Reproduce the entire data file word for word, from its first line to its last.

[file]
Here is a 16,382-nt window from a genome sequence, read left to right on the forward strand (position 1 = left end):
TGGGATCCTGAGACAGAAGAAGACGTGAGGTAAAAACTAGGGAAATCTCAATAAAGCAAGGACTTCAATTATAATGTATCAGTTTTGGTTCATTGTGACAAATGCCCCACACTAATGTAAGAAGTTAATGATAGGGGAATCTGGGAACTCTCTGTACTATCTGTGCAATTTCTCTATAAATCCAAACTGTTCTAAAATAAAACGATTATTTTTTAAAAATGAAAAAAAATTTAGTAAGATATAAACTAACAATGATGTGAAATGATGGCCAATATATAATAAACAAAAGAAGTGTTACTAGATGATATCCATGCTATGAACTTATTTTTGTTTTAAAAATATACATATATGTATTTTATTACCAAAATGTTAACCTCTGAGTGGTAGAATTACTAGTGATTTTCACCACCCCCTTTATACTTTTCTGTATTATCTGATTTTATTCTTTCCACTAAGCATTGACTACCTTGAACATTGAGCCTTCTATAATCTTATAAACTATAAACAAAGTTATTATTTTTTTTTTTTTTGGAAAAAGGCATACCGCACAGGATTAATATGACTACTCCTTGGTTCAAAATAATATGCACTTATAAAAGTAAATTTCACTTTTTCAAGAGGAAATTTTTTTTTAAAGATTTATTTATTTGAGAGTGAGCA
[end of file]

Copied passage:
Here is a 16,382-nt window from a genome sequence, read left to right on the forward strand (position 1 = left end):
TGGGATCCTGAGACAGAAGAAGACGTGAGGTAAAAACTAGGGAAATCTCAATAAAGCAAGGACTTCAATTATAATGTATCAGTTTTGGTTCATTGTGACAAATGCCCCACACTAATGTAAGAAGTTAATGATAGGGGAATCTGGGAACTCTCTGTACTATCTGTGCAATTTCTCTATAAATCCAAACTGTTCTAAAATAAAACGATTATTTTTTAAAAATGAAAAAAAATTTAGTAAGATATAAACTAACAATGATGTGAAATGATGGCCAATATATAATAAACAAAAGAAGTGTTACTAGATGATATCCATGCTATGAACTTATTTTTGTTTTAAAAATATACATATATGTATTTTATTACCAAAATGTTAACCTCTGAGTGGTAGAATTACTAGTGATTTTCACCACCCCCTTTATACTTTTCTGTATTATCTGATTTTATTCTTTCCACTAAGCATTGACTACCTTGAACATTGAGCCTTCTATAATCTTATAAACTATAAACAAAGTTATTATTTTTTTTTTTTTTGGAAAAAGGCATACCGCACAGGATTAATATGACTACTCCTTGGTTCAAAATAATATGCACTTATAAAAGTAAATTTCACTTTTTCAAGAGGAAATTTTTTTTTAAAGATTTATTTATTTGAGAGTGAGCA